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NASA’s Dawn captures closest-yet images of Ceres

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NASA's spacecraft Dawn credit: www.nasa.gov
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By NewsGram Staff-Writer

NASA’s orbital spacecraft Dawn has sent the closest images of the dwarf planet called Ceres. The stunning pictures display Ceres’ cater formation features with tall conical mountains and narrow braided fractures on it.

credit: www.nbcnews.com
credit: www.nbcnews.com

“Dawn’s view is now three times sharper than its previous mapping orbit, revealing exciting new details of this intriguing dwarf planet,” said Marc Rayman, Dawn’s chief engineer and mission director at NASA’s Jet Propulsion Laboratory in California.

At its current orbital altitude of 1,470 km, Dawn takes 11 days to capture and return images of Ceres’ whole surface. Over the next two months, the spacecraft will map the entirety of Ceres six times. The spacecraft is using its framing camera to extensively map the surface, enabling 3-D modelling. Every image from this orbit has a resolution of 450 feet per pixel, and covers less than one percent of the surface of Ceres.

At the same time, Dawn’s visible and infra-red mapping spectrometer is collecting data that will give scientists a better understanding of the minerals found on Ceres’ surface. Engineers and scientists will now refine their measurements of Ceres’ gravity field which will help mission planners in designing Dawn’s next orbit.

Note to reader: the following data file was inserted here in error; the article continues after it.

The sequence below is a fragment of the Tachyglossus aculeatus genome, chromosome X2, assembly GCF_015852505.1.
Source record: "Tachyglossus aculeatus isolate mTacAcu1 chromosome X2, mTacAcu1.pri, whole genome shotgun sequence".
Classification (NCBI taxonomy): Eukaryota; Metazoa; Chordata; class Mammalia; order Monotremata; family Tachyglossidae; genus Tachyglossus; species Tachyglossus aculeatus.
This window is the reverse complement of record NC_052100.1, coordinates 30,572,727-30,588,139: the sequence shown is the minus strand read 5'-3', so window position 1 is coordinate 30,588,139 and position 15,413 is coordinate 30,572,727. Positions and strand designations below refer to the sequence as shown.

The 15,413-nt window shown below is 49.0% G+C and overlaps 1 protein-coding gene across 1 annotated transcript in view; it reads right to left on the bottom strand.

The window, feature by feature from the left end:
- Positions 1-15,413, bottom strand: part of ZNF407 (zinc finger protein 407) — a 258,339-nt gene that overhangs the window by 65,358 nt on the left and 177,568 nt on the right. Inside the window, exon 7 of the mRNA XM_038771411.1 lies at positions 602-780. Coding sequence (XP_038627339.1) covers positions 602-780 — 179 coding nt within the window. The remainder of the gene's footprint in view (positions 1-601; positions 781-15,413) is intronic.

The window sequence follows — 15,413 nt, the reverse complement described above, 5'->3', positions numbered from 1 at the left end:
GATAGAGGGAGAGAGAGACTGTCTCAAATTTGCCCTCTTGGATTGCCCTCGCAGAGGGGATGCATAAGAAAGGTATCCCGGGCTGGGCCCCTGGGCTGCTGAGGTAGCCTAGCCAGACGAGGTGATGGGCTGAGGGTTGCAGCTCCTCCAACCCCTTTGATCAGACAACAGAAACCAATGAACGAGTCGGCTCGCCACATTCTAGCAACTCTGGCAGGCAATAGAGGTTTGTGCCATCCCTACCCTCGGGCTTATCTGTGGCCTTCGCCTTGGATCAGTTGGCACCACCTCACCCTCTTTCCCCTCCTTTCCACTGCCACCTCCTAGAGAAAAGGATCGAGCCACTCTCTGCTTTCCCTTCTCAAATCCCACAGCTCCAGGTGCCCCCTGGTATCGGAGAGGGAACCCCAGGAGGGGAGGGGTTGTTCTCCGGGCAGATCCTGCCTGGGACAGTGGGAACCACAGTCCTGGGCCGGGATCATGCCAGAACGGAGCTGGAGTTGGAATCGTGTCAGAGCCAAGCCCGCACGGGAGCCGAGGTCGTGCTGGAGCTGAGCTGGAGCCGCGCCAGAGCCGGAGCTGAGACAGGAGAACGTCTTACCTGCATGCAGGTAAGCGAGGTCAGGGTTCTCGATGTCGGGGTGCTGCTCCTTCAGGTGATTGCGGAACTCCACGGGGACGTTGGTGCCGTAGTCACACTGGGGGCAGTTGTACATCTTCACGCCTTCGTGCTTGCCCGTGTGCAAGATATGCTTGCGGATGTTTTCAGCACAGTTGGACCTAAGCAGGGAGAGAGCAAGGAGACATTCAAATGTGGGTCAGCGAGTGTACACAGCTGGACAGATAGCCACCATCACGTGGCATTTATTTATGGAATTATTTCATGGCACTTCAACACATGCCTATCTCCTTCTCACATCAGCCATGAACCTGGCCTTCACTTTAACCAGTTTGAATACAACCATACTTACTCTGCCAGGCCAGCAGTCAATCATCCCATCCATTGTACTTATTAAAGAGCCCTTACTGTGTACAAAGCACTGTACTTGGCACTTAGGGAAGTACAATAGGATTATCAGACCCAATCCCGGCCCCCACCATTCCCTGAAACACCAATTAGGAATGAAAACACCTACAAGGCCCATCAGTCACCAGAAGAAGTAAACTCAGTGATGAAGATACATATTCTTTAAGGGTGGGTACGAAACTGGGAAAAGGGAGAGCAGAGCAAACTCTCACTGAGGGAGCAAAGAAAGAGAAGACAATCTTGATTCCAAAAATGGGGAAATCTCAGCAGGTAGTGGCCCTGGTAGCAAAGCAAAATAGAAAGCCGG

Dawn is the first spacecraft to visit a dwarf planet, and also the first to orbit two distinct solar system targets. In late October, Dawn will begin spiralling toward the final orbit, which will be at an altitude of 375 km.

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Parker Solar Probe Sets Record For Getting Closest To The Sun: NASA

Launched in August, Parker is on track to set another record late Monday night.

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Parker solar probe, NASA
This image made available by NASA shows an artist's rendering of the Parker Solar Probe approaching the Sun. VOA

NASA’s Parker Solar Probe is now closer to the sun than any spacecraft has ever gotten.

Parker on Monday surpassed the record of 26.6 million miles (43 million kilometers) set by Helios-2 back in 1976. And it will keep getting closer to the sun until it flies through the corona, or outer atmosphere, for the first time next week, passing within 15 million miles (24 million kilometers) of the solar surface.

Parker Solar Probe, NASA, mercury
This illustration from NASA shows the Parker Solar Probe spacecraft approaching the sun. VOA

Parker will make 24 close approaches to the sun over the next seven years, ultimately coming within just 3.8 million miles (6 million kilometers).

Also Read: New Gamma-Ray Collection Named After Hulk, Godzilla: NASA

Launched in August, Parker is on track to set another record late Monday night. It will surpass Helios-2’s speed record of 153,454 miles per hour (247,000 kilometers per hour), relative to the sun. (VOA)